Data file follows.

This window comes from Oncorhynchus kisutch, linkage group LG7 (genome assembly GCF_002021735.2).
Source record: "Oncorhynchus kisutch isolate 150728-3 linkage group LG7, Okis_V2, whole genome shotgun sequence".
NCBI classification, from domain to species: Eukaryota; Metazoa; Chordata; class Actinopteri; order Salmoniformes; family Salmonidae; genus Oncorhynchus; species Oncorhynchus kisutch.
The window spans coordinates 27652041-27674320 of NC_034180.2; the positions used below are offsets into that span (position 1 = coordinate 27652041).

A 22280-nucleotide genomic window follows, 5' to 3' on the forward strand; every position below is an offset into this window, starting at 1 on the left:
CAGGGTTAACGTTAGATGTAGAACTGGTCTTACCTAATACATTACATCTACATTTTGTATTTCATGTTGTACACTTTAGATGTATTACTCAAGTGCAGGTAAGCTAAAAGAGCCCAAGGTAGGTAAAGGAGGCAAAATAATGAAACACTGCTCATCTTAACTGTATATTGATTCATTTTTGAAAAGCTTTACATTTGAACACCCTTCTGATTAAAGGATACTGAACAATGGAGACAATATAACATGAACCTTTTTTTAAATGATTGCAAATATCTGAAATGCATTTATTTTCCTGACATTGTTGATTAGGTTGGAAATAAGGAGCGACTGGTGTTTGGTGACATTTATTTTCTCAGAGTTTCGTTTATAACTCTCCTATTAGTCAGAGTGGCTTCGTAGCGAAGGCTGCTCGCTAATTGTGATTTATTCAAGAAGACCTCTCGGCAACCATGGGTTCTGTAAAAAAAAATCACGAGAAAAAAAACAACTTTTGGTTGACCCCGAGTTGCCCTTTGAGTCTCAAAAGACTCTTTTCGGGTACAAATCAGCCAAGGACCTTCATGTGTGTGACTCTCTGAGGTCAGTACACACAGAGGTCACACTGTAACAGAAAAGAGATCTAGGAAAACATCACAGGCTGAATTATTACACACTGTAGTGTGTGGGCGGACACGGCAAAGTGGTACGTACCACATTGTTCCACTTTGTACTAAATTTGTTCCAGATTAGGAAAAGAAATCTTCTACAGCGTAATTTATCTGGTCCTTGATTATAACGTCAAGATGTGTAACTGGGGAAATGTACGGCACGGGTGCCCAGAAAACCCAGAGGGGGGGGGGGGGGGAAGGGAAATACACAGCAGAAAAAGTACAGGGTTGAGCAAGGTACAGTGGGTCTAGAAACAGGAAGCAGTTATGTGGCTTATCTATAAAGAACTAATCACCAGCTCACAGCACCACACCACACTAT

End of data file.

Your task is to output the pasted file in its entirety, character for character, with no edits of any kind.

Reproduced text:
This window comes from Oncorhynchus kisutch, linkage group LG7 (genome assembly GCF_002021735.2).
Source record: "Oncorhynchus kisutch isolate 150728-3 linkage group LG7, Okis_V2, whole genome shotgun sequence".
NCBI classification, from domain to species: Eukaryota; Metazoa; Chordata; class Actinopteri; order Salmoniformes; family Salmonidae; genus Oncorhynchus; species Oncorhynchus kisutch.
The window spans coordinates 27652041-27674320 of NC_034180.2; the positions used below are offsets into that span (position 1 = coordinate 27652041).

A 22280-nucleotide genomic window follows, 5' to 3' on the forward strand; every position below is an offset into this window, starting at 1 on the left:
CAGGGTTAACGTTAGATGTAGAACTGGTCTTACCTAATACATTACATCTACATTTTGTATTTCATGTTGTACACTTTAGATGTATTACTCAAGTGCAGGTAAGCTAAAAGAGCCCAAGGTAGGTAAAGGAGGCAAAATAATGAAACACTGCTCATCTTAACTGTATATTGATTCATTTTTGAAAAGCTTTACATTTGAACACCCTTCTGATTAAAGGATACTGAACAATGGAGACAATATAACATGAACCTTTTTTTAAATGATTGCAAATATCTGAAATGCATTTATTTTCCTGACATTGTTGATTAGGTTGGAAATAAGGAGCGACTGGTGTTTGGTGACATTTATTTTCTCAGAGTTTCGTTTATAACTCTCCTATTAGTCAGAGTGGCTTCGTAGCGAAGGCTGCTCGCTAATTGTGATTTATTCAAGAAGACCTCTCGGCAACCATGGGTTCTGTAAAAAAAAATCACGAGAAAAAAAACAACTTTTGGTTGACCCCGAGTTGCCCTTTGAGTCTCAAAAGACTCTTTTCGGGTACAAATCAGCCAAGGACCTTCATGTGTGTGACTCTCTGAGGTCAGTACACACAGAGGTCACACTGTAACAGAAAAGAGATCTAGGAAAACATCACAGGCTGAATTATTACACACTGTAGTGTGTGGGCGGACACGGCAAAGTGGTACGTACCACATTGTTCCACTTTGTACTAAATTTGTTCCAGATTAGGAAAAGAAATCTTCTACAGCGTAATTTATCTGGTCCTTGATTATAACGTCAAGATGTGTAACTGGGGAAATGTACGGCACGGGTGCCCAGAAAACCCAGAGGGGGGGGGGGGGGGAAGGGAAATACACAGCAGAAAAAGTACAGGGTTGAGCAAGGTACAGTGGGTCTAGAAACAGGAAGCAGTTATGTGGCTTATCTATAAAGAACTAATCACCAGCTCACAGCACCACACCACACTAT